China will be central to the new US administration’s approach to the grain-based food industry following a period of heightened tensions under the Trump administration, World Grain reported on 2 February.

Surging demand from China and weather problems in major crop growing areas had driven grain and oilseed prices higher over the past year, the report said, and tensions with the former Trump administration had heightened.

China had fallen short of its commitments in a Phase One agreement between the two countries, World Grain said. Up to November 2020, Beijing had bought less than 50% of an agreed US$159bn in US goods and services.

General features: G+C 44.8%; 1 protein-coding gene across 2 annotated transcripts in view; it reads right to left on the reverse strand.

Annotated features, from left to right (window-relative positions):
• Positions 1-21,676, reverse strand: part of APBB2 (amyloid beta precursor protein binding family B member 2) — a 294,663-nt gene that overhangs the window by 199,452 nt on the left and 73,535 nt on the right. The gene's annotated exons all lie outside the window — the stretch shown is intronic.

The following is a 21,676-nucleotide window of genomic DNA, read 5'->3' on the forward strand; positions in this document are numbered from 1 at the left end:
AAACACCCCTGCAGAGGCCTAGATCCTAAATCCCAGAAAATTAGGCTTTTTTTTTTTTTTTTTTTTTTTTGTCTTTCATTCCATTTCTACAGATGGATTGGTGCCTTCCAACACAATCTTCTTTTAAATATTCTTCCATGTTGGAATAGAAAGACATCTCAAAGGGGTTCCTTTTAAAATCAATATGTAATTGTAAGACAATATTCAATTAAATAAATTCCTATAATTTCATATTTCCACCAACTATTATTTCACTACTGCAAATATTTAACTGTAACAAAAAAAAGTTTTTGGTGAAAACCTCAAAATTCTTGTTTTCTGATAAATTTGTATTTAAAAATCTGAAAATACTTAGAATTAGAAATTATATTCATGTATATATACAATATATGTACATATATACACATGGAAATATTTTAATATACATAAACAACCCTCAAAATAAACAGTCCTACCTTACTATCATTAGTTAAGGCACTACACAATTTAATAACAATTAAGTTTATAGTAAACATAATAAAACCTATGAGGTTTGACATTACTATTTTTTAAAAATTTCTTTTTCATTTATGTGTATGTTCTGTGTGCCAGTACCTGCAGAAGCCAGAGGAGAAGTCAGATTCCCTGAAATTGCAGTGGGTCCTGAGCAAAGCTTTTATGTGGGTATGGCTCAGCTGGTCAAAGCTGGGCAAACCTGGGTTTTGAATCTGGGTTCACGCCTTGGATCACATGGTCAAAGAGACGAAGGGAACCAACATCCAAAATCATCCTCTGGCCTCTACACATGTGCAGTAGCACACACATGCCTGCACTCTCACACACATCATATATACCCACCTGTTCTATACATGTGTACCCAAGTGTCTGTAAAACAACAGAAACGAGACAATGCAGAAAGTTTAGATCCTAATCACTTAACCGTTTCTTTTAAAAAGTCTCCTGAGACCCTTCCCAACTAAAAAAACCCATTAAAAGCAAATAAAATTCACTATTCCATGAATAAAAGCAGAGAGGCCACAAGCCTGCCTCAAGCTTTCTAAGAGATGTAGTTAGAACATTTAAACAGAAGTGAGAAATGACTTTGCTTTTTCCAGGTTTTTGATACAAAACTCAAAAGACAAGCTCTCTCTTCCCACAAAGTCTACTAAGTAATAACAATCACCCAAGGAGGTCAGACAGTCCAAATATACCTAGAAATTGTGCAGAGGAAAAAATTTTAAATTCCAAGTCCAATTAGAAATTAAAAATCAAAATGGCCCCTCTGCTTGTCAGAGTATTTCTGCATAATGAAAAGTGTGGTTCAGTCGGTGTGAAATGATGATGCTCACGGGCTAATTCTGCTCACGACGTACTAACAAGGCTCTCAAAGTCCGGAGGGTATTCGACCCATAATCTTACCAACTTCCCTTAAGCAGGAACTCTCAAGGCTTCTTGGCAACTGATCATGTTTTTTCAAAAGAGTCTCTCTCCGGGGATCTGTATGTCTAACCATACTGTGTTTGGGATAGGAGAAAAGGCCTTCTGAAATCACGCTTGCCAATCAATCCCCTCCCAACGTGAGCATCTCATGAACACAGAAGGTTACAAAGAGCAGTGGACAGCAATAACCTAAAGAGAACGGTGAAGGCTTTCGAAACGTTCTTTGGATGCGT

However, China had purchased more than two-thirds of its targeted amount of agricultural goods, according to the report.

Strong demand for soyabeans and soya products had helped push US prices to multi-year highs, World Grain said, with the US Department of Agriculture forecasting that China would import 100M tonnes of soyabeans in 2020/21.

Following the rapid recovery of China’s livestock herds from African swine fever (ASF), forecasters from Standard & Poor’s were expecting Chinese soyabean imports in 2021/22 to reach 110M tonnes or higher, World Grain reported.

Some industry figures feared that the new US administration would reduce pressure on China, according to World Grain.